Secrets of Chambers

Annie Chambers

Annie Chambers

On March 24, 1935, Annie Chambers, a former prostitute and Kansas City brothel owner, passed away at the age of 92. By the time of her death, Chambers' own life had neatly paralleled Kansas City's untamed years of the late nineteenth century that were followed by extensive reform efforts in the early twentieth century.

Born near Lexington, Kentucky, in 1842, her name was Leannah Loveall. The young Loveall encountered her first major tragedy when she estranged herself from her pro-Confederate father by participating in a parade honoring Abraham Lincoln. Shortly thereafter, she became a school teacher and married an older man named William Chambers. Unfortunately, the couple lost their first child, and then she unexpectedly entered a coma while she was expecting a second child. When Chambers awoke from her coma several months later, she learned that her husband had died in a horse and buggy accident. Magnifying these tragedies still further, her second pregnancy ended in stillbirth.

Distraught with grief, Leannah Chambers followed an acquaintance to Indianapolis and turned to a life of prostitution working under the name Annie Chambers. There she suffered raids by the Indianapolis police and fell into even deeper despair when her engagement to a former client ended with the discovery that the client was already married. After receiving advice from an acquaintance, Annie Chambers resolved to move to Kansas City, where she hoped that her "trade" would be better tolerated.

Kansas City proved to be the perfect home for Annie Chambers. In the 1870s the city's railroad hubs drew a diverse collection of businessmen, missionaries, railroad workers, cattlemen, and westward migrants. Young, unmarried men largely outnumbered women and frequented the 80 saloons and 40 houses of prostitution that catered to the bustling population of 50,000. The city, so hastily assembled in the short span of a decade, even lacked a formal police force until 1874.

Chambers' mansion interior
Chambers' mansion interior

For her part, Chambers demonstrated substantial business skills in the thriving city. She arrived in 1870 and opened a small brothel north of the Missouri River. Within two years she gained the resources to open an opulent 25-room mansion in the red-light district south of the river, in the City Market area. Operating within two blocks of City Hall, and later, Police Headquarters, the business quickly accumulated fame and made Chambers quite wealthy. A steady stream of bribes and fines protected Chambers' place from police interference.

Chambers reportedly took much pride in her work, as she believed that she provided a future for the destitute young women who came to work in her establishment. In her later years, she explained that many of the "thousands" of women who worked there found husbands and moved on to nobler pursuits of family life. While other local establishments charged as little as 25 cents for their services, her luxuriously appointed "resort," as she called it, charged up to $10, half of which the prostitutes kept. This could lead to incomes of $100 per week, a substantial sum for the time.

Despite her curious and enduring pride in her work, Chambers did eventually reform later in her life. She struggled to keep her business open after the maturing Kansas City attempted to clean up the red-light district starting in 1913. Nonetheless, Chambers finally relented in 1923 when the Reverend David B. Bulkley and his wife, Beulah Bulkley, inspired her to become a Christian.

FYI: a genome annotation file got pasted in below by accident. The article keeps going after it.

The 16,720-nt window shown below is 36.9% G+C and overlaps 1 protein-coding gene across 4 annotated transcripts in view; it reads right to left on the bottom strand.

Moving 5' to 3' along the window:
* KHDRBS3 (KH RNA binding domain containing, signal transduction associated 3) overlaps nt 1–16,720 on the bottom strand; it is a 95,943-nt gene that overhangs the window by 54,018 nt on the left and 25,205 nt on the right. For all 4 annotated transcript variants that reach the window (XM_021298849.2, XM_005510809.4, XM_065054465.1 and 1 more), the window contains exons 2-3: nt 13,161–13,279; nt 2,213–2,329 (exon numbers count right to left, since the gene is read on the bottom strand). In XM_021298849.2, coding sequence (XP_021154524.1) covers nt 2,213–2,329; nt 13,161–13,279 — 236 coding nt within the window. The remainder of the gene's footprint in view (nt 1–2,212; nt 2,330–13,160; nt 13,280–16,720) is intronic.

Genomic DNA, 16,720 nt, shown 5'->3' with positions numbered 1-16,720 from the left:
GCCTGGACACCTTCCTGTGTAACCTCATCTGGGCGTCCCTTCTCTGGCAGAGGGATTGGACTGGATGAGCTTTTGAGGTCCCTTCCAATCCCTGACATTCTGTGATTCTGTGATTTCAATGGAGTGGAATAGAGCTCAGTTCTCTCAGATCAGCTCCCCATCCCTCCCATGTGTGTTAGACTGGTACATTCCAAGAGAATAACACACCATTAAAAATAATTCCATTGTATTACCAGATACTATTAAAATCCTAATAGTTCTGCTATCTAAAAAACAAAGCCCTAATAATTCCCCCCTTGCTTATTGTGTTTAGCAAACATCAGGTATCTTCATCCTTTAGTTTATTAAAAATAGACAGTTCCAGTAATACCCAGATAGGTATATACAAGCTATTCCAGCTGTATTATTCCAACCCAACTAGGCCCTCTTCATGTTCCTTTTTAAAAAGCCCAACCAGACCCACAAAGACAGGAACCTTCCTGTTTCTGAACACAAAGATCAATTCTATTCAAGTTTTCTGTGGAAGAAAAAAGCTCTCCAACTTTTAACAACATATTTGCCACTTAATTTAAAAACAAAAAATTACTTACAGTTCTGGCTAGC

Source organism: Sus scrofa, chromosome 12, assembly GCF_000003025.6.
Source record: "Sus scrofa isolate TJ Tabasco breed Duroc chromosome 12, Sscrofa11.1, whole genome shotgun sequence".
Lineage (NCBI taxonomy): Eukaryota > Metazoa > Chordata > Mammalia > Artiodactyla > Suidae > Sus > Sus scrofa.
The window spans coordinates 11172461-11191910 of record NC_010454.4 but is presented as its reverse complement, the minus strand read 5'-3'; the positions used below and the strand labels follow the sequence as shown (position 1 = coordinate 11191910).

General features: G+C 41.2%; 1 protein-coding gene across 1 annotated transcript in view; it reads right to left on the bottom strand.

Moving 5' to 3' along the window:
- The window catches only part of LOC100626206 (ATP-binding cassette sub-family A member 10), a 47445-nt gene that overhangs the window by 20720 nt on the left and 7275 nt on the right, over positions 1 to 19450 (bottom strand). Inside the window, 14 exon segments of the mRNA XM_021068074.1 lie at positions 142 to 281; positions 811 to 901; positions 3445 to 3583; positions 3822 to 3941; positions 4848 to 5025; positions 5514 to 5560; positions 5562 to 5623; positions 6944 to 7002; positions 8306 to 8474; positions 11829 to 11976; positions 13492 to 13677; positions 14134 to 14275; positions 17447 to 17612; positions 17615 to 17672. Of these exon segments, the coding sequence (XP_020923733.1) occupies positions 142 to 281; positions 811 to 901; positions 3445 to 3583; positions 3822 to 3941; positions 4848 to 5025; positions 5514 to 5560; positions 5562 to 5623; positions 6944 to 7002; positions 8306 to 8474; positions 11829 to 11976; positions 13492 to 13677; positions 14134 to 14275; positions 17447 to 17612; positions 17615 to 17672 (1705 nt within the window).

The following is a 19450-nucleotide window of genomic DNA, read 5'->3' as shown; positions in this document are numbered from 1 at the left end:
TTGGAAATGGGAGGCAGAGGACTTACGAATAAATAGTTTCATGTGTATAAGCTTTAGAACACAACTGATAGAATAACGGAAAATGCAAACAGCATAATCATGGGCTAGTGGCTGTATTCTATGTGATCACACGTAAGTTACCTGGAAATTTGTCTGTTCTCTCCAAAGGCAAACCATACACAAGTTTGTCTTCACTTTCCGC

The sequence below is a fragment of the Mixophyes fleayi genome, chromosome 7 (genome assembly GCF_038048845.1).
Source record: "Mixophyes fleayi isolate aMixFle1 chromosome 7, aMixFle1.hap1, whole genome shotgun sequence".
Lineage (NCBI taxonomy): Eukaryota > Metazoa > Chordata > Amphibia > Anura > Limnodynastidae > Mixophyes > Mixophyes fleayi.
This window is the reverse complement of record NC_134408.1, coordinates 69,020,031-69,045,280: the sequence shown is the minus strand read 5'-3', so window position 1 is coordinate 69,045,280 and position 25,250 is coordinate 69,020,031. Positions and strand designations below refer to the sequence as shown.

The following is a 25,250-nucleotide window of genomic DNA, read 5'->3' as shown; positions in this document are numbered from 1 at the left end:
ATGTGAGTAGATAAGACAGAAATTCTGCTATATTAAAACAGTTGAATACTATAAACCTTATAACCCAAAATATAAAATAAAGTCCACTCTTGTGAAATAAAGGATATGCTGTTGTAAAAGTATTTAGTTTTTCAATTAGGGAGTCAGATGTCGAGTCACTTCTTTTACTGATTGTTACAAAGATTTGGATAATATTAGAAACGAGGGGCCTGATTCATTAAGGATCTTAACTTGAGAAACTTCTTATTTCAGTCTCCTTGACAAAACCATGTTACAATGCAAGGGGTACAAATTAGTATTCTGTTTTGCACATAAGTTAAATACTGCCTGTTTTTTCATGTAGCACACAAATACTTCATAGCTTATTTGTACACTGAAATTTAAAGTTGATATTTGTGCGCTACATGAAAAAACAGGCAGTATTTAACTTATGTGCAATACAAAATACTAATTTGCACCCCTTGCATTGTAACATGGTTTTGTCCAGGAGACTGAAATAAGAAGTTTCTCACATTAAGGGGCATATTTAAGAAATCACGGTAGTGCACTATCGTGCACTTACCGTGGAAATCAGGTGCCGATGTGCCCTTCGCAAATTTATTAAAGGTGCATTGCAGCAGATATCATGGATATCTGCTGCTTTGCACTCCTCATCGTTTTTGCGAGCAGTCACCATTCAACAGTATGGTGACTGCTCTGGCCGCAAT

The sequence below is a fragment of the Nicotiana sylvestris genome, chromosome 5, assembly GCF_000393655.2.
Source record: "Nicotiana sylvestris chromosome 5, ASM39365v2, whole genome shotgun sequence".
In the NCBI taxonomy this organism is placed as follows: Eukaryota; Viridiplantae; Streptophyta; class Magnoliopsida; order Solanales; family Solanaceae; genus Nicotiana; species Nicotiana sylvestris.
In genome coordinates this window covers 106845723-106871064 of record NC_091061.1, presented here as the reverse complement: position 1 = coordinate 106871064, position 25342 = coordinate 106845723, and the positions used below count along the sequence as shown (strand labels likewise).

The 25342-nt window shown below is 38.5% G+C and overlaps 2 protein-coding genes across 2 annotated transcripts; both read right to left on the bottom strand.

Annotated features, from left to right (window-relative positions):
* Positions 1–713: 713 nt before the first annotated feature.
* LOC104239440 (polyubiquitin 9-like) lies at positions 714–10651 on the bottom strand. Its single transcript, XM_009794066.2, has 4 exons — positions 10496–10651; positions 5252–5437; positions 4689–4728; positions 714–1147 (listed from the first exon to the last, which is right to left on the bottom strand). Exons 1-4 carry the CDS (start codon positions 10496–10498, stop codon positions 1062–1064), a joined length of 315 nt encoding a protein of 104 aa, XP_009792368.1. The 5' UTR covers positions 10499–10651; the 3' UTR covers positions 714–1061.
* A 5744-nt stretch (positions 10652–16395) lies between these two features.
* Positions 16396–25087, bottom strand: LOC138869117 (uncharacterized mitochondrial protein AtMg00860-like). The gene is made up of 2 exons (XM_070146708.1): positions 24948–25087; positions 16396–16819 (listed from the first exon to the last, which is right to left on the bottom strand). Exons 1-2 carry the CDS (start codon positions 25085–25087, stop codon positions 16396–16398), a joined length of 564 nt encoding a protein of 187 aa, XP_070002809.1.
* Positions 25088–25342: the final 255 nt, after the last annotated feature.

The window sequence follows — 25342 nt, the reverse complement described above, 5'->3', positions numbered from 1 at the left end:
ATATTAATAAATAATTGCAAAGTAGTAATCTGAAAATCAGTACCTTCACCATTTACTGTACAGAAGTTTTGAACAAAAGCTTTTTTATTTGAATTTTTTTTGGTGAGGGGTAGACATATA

Ironically, Chambers then spent the remaining decade of her life lecturing about the evils of sin while running her mansion as a legitimate boarding house. She never publicly denounced her own past, but the time had evidently come to help young women in more socially acceptable ways. After Chambers' death in 1935, the Bulkleys inherited the mansion and used it as part of their City Union Mission next door. After serving for nearly 75 years as a house of sin and then as a house of god, the mansion was finally razed in 1946.

Read a biographical sketch of Annie Chambers (1843-1935), prepared by Daniel Coleman for the Missouri Valley Special Collections, The Kansas City Public Library.

View images relating to Annie Chambers and sin-city life of late nineteenth-century Kansas City that are a part of the Missouri Valley Special Collections.

Check out the following books and articles about sin-city life in nineteenth-century Kansas City.

Continue researching Annie Chambers and the red-light district using archival material.


Coleman, Daniel. "Biography of Annie Chambers (1843-1935), Madame," Missouri Valley Special Collections, 2007.

DeAngelo, Dory. Voices Across Time: Profiles of Kansas City's Early Residents. Kansas City, MO: Tapestry Publications, 1987.

Flynn, Jane Fifield. Kansas City Women of Independent Minds. Kansas City, MO: Fifield Publishing Co, 1992.

Montgomery, Rick and Shirl Kasper. Kansas City: An American Story. Kansas City, MO: Kansas City Star Books, 1999.

Jason Roe

About the Author

Jason Roe is a digital history specialist at the Kansas City Public Library, content manager and editor for the Civil War on the Western Border website, and the author of the Library's popular "This Week in Kansas City History" column. Prior to joining the Library, he earned his Ph.D. in American history from the University of Kansas in May 2012. While at KU, he was named the 2011-2012 Richard and Jeanette Sias Graduate Fellow at the Hall Center for the Humanities, and he received the History Department's 2012 George L. Anderson Award for Outstanding Doctoral Dissertation for his work, "From the Impoverished to the Entitled: The Experience and Meaning of Old Age in America since the 1950s." He enjoys tackling a wide variety of projects relating to U.S. and local history.


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